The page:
Even if many people believe it, it’s not strictly true, royal historians say.
“There have been more times she’s been in tears than people recognize or choose to remember,” says Sally Bedell Smith, the acclaimed American biographer of the queen and other senior royals.
Bedell Smith ticks off a half-dozen occasions when the queen was seen to be in tears, and not just in 1997 when the beloved royal yacht, the Britannia, was retired. Contrary to how she’s depicted on TV’s “The Crown,” the queen shed real tears when she went to Aberfan, Wales, in 1966 to meet with survivors of a horrifying avalanche of coal waste that killed 144 people, most of them children in their school classrooms, Bedell Smith says.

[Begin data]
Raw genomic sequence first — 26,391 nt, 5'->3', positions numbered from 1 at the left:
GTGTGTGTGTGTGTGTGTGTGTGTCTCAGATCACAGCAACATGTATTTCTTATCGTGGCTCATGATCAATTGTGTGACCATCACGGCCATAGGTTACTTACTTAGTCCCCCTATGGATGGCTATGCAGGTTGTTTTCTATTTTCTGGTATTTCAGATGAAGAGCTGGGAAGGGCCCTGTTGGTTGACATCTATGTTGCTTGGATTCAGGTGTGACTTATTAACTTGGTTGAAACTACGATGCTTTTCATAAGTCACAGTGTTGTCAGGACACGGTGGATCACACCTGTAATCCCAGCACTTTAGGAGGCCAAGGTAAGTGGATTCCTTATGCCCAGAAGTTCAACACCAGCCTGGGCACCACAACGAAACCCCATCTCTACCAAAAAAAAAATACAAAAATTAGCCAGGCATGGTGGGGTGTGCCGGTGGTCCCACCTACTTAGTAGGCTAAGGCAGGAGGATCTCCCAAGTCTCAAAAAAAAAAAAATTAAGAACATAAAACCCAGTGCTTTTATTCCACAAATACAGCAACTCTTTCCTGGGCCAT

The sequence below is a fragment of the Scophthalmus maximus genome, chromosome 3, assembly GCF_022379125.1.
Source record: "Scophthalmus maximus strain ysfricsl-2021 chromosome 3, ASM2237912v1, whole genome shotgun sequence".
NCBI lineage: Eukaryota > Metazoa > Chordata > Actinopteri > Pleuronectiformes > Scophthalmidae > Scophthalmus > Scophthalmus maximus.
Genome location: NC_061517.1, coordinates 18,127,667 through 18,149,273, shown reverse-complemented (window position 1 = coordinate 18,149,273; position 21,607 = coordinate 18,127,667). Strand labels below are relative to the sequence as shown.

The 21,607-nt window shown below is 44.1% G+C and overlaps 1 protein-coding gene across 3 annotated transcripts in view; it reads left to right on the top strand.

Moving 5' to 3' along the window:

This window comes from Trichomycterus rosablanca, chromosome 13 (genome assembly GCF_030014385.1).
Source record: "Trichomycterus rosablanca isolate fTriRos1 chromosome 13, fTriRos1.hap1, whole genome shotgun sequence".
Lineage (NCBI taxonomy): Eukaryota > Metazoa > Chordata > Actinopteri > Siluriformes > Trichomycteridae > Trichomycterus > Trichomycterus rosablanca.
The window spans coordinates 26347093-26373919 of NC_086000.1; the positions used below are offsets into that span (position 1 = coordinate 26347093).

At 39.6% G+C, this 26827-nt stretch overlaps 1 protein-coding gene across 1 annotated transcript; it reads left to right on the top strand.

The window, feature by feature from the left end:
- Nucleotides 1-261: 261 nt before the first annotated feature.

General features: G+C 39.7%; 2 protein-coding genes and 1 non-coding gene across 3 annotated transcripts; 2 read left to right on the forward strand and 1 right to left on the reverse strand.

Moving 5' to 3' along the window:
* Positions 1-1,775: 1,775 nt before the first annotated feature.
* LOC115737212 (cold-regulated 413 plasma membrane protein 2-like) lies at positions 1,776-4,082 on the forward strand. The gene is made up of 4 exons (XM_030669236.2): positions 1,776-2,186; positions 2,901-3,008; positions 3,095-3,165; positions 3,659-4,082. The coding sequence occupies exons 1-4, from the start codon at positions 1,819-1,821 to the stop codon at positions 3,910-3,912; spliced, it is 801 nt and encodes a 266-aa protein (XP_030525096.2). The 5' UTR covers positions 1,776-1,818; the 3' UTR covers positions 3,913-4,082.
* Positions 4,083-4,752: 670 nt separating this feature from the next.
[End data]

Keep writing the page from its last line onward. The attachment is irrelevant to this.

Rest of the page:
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And at her sister Princess Margaret’s funeral in 2002, people who were there and seated near her told Bedell Smith she was “very tearful,” and “the saddest I’ve ever seen her.”
“She has shed tears but it’s been at appropriate times, such as the Remembrance Sunday commemorations” for Britain’s war dead every November, adds longtime royal commentator Victoria Arbiter, who spent part of her childhood in Kensington Palace as the daughter of a former press secretary to the queen.
But the widespread impression that…